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This is a phase-II clinical study to assess whether intense passive mobilization of the elbow during the early stage is effective in preventing spasticity from occurring at a later stage. A group of subacute stroke patients was treated with the NEUROExos Elbow Module (NEEM) system on a daily basis, in addition to traditional physical therapy. The outcome was assessed in terms of (i) system safety, (ii) system usability and (iii) treatment efficacy.
Investigators expected that intense therapy performed in the sub-acute phase following the stroke would be effective in preventing elbow spasticity from occurring at a later stage (i.e. 3-4 months after the stroke), the latter being quantified by means of the Modified Ashworth Scale (MAS). Similarly to other phase-II studies in the field of post-stroke rehabilitation, the present study will include only one group of patients. As a secondary objective, similarly to other studies with robot-assisted therapy, investigators wiil test the ability of this system to be used for assessing rehabilitation outcome. Investigators will introduce novel evaluation metrics based on the kinematics and kinetics variables recorded by the NEEM and compared them with MAS values.
Endpoint Classification: Safety/Efficacy Study, Intervention Model: Single Group Assignment, Masking: Open Label, Primary Purpose: Treatment
Auxilium Vitae Volterra
Published on BioPortfolio: 2016-10-18T02:08:21-0400
The purpose of this study is to improve spasticity diagnosis through exploration of potential new diagnostic markers for spasticity that can assist in diagnosis and referral.
Muscle vibration (MV) has been suggested as a useful non-pharmacological approach to control spasticity. Armeo Power® (AP) is a robotic exoskeleton for rehabilitation allowing early rehab...
The purpose of this study is to improve spasticity diagnosis through development of a simple physical examination guide for primary care providers to identify patients who would benefit fr...
The purpose of this study is to determine whether injections of Botulinum toxin type A into muscles of the leg are effective in treating patients with increased muscle tension/uncontrollab...
The purpose of this study is to evaluate the efficacy and safety of CORETOX® in the treatment of Post stroke upper limb spasticity
Even though robotic rehabilitation is very useful to improve motor function, there is no conclusive evidence on its role in reducing post-stroke spasticity. Focal muscle vibration (MV) is instead very...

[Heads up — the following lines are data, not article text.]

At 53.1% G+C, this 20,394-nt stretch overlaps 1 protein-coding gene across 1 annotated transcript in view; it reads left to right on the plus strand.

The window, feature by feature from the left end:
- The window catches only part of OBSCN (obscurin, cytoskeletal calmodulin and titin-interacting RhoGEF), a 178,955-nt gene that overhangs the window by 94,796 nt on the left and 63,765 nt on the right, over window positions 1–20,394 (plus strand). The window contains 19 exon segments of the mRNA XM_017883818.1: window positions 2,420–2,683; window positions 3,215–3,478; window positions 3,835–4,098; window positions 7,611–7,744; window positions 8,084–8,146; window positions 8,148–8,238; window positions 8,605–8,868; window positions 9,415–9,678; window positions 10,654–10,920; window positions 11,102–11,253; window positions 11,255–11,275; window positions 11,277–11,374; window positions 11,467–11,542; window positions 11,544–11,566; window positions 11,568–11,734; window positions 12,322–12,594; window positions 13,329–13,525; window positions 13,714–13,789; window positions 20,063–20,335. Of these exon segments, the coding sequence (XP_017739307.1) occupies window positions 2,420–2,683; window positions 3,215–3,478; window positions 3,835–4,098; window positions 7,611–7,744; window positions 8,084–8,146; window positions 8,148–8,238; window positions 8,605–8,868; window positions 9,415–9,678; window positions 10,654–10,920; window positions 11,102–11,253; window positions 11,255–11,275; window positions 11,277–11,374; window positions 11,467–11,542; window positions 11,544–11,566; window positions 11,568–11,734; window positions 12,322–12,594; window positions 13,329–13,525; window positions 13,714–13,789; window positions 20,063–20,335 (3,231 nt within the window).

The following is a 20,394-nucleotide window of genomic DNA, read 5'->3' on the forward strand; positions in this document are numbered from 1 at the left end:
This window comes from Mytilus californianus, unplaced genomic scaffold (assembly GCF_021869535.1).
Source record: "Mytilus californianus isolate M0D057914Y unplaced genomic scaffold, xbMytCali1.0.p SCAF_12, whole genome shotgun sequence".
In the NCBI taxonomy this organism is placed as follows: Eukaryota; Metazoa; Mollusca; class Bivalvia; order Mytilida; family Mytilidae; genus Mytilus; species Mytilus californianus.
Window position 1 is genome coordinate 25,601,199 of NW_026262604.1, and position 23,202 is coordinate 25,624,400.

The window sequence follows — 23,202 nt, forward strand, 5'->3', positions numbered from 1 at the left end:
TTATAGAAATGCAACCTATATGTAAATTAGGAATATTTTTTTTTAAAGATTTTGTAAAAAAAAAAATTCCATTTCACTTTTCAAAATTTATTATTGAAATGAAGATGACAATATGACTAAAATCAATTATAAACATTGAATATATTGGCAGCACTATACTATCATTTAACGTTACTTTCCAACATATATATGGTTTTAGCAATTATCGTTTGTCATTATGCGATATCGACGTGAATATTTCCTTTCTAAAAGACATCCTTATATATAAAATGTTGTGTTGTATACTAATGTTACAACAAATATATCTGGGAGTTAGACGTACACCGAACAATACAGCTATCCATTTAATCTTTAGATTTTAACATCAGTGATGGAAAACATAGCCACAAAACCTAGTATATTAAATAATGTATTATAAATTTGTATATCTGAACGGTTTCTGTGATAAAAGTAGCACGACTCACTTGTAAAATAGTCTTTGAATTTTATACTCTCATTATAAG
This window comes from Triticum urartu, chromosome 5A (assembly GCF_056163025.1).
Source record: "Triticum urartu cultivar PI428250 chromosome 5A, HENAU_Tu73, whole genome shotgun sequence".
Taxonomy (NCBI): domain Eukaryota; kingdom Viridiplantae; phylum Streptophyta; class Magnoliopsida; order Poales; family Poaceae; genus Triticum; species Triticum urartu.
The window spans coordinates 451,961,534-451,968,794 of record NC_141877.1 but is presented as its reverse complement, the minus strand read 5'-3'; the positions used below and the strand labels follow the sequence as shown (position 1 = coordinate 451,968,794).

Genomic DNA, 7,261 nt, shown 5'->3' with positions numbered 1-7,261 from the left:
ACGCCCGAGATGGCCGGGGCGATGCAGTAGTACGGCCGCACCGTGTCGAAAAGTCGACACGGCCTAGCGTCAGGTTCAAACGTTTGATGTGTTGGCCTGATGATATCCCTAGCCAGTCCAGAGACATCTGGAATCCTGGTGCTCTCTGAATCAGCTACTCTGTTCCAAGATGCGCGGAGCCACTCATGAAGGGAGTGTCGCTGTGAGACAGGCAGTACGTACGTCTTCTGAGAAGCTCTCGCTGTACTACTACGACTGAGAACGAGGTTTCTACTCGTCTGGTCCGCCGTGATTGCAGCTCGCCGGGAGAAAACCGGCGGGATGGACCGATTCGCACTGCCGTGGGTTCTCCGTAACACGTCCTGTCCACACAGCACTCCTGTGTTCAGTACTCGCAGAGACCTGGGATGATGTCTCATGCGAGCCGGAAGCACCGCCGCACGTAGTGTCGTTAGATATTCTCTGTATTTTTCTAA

Introduction: Spasticity is a typical motor disorder in patients affected by stroke. Typically post-stroke rehabilitation consists of repetition of mobilization exercises on impaired limbs, aimed to r...
The aim of this systematic review was to establish the ecological validity of clinical tests of lower limb spasticity by determining whether the range of motion (ROM) and speed of limb movement during...
Spasticity is a common and serious complication following a stroke, and many clinical research have been conducted to evaluate the effect of extracorporeal shock wave therapy (ESWT) on muscle spastici...
Intrathecal baclofen therapy is widely accepted as a treatment option for patients with severe spasticity. The current treatment of spasticity in patients with Sjögren-Larsson syndrome is largely sym...
A form of muscle hypertonia associated with upper MOTOR NEURON DISEASE. Resistance to passive stretch of a spastic muscle results in minimal initial resistance (a "free interval") followed by an incremental increase in muscle tone. Tone increases in proportion to the velocity of stretch. Spasticity is usually accompanied by HYPERREFLEXIA and variable degrees of MUSCLE WEAKNESS. (From Adams et al., Principles of Neurology, 6th ed, p54)
A centrally acting muscle relaxant that has been used for the symptomatic treatment of spasticity and muscle spasm. (From Martindale, The Extra Pharmacopoeia, 30th ed, p1211)
Continuous involuntary sustained muscle contraction which is often a manifestation of BASAL GANGLIA DISEASES. When an affected muscle is passively stretched, the degree of resistance remains constant regardless of the rate at which the muscle is stretched. This feature helps to distinguish rigidity from MUSCLE SPASTICITY. (From Adams et al., Principles of Neurology, 6th ed, p73)
Skeletal muscle relaxant that acts by interfering with excitation-contraction coupling in the muscle fiber. It is used in spasticity and other neuromuscular abnormalities. Although the mechanism of action is probably not central, dantrolene is usually grouped with the central muscle relaxants.
A heterogeneous group of nonprogressive motor disorders caused by chronic brain injuries that originate in the prenatal period, perinatal period, or first few years of life. The four major subtypes are spastic, athetoid, ataxic, and mixed cerebral palsy, with spastic forms being the most common. The motor disorder may range from difficulties with fine motor control to severe spasticity (see MUSCLE SPASTICITY) in all limbs. Spastic diplegia (Little disease) is the most common subtype, and is characterized by spasticity that is more prominent in the legs than in the arms. Pathologically, this condition may be associated with LEUKOMALACIA, PERIVENTRICULAR. (From Dev Med Child Neurol 1998 Aug;40(8):520-7)
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